youtube.com/watch?v=Fb1igS…A strange satellite photo that can’t be explained. A new exhibit marks one last journey into the wilds. Will you pull at the thread and unravel it's secret, or is some knowledge better left in the dark? Echoes of the Eye is NOW available on all platforms!

Drawing influence from series like The Legend of Zelda, the central tenet of Mobius Digital’s Outer Wilds is the notion of camping in space. This is heavily emphasized in the game’s poster, the menu’s screen, the starting point of each gameplay, and the main ending of the game.

The idea of sitting beside a campfire, roasting a marshmallow, and sometimes playing an instrument connects each of these events.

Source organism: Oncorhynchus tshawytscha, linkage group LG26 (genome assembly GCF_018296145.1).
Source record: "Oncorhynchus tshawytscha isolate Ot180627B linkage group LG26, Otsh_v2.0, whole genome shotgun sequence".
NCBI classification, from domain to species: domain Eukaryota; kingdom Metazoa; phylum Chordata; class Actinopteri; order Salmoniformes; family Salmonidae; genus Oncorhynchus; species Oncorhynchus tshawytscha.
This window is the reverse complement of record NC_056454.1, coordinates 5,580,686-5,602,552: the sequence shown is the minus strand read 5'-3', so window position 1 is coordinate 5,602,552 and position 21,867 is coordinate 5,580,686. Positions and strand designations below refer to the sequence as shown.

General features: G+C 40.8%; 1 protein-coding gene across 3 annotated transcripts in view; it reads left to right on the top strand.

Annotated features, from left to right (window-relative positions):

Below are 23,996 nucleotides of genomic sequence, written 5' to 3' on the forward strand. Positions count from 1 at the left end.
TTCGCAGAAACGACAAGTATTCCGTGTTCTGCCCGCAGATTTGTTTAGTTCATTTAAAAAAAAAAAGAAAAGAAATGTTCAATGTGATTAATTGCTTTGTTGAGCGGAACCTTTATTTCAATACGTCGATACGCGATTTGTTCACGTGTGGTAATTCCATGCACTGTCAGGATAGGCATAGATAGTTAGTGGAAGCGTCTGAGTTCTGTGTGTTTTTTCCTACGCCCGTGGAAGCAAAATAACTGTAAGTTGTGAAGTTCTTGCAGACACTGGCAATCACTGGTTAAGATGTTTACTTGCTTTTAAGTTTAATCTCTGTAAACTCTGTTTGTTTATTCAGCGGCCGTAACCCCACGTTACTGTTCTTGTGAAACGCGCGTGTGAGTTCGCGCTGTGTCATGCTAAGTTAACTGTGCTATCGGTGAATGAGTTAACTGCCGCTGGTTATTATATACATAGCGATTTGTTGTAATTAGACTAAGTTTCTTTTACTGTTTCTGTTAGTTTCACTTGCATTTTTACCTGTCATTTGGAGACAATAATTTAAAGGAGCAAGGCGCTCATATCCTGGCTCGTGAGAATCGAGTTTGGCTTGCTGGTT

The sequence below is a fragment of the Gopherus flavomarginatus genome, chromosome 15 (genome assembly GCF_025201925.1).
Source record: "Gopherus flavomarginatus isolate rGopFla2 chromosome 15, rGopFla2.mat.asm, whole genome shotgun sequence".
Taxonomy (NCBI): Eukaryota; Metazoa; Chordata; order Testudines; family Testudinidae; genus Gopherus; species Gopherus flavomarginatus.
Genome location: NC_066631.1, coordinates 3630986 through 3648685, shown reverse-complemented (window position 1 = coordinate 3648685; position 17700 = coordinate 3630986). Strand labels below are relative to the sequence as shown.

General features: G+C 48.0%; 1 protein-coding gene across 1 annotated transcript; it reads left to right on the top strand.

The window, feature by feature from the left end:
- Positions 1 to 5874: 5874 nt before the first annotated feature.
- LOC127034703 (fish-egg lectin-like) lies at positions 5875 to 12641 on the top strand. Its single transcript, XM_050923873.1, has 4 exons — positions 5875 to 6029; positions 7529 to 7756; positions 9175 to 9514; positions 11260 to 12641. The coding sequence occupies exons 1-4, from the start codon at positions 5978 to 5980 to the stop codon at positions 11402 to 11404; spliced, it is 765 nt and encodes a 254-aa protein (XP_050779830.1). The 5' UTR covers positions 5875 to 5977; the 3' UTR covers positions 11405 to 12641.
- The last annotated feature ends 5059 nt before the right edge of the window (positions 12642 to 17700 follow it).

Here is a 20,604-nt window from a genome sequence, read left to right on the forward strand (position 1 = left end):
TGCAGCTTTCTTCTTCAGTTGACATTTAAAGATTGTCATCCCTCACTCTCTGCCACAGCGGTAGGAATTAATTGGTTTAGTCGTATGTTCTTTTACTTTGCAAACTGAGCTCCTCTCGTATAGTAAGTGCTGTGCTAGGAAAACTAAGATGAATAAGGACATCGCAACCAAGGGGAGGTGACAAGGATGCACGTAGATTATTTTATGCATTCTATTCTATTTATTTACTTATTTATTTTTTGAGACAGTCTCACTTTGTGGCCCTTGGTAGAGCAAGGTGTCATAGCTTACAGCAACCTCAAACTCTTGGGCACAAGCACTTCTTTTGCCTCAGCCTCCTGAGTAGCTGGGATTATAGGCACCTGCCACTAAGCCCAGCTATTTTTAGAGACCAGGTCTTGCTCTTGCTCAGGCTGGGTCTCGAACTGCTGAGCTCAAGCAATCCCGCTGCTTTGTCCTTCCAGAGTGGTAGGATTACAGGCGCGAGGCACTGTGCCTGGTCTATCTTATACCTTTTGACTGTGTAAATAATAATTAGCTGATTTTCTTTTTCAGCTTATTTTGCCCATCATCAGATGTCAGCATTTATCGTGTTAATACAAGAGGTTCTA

The player is an unnamed astronaut on the day of their first launch into space. Outer Wilds provides them with a contained solar system to explore, filled with five planets all going around a sun.

The gamer, a Hearthian, henceforth known as the traveler in the game, follows the spacesteps of five others before him.

Outer Wilds ventures (Image via Outer Wilds)
Outer Wilds ventures (Image via Outer Wilds)

They are part of the Outer Wilds Ventures, who have already left to scour the solar system looking for adventure and answers.

The game takes on a practical approach rather than helping users with clear-cut clues. They have to look around to perceive the specific rules of the abstract environment and either master it at one go or fail and repeat it till it is mastered.


Music and death in space

Gneiss talking about music in space (Image via Outer Wilds)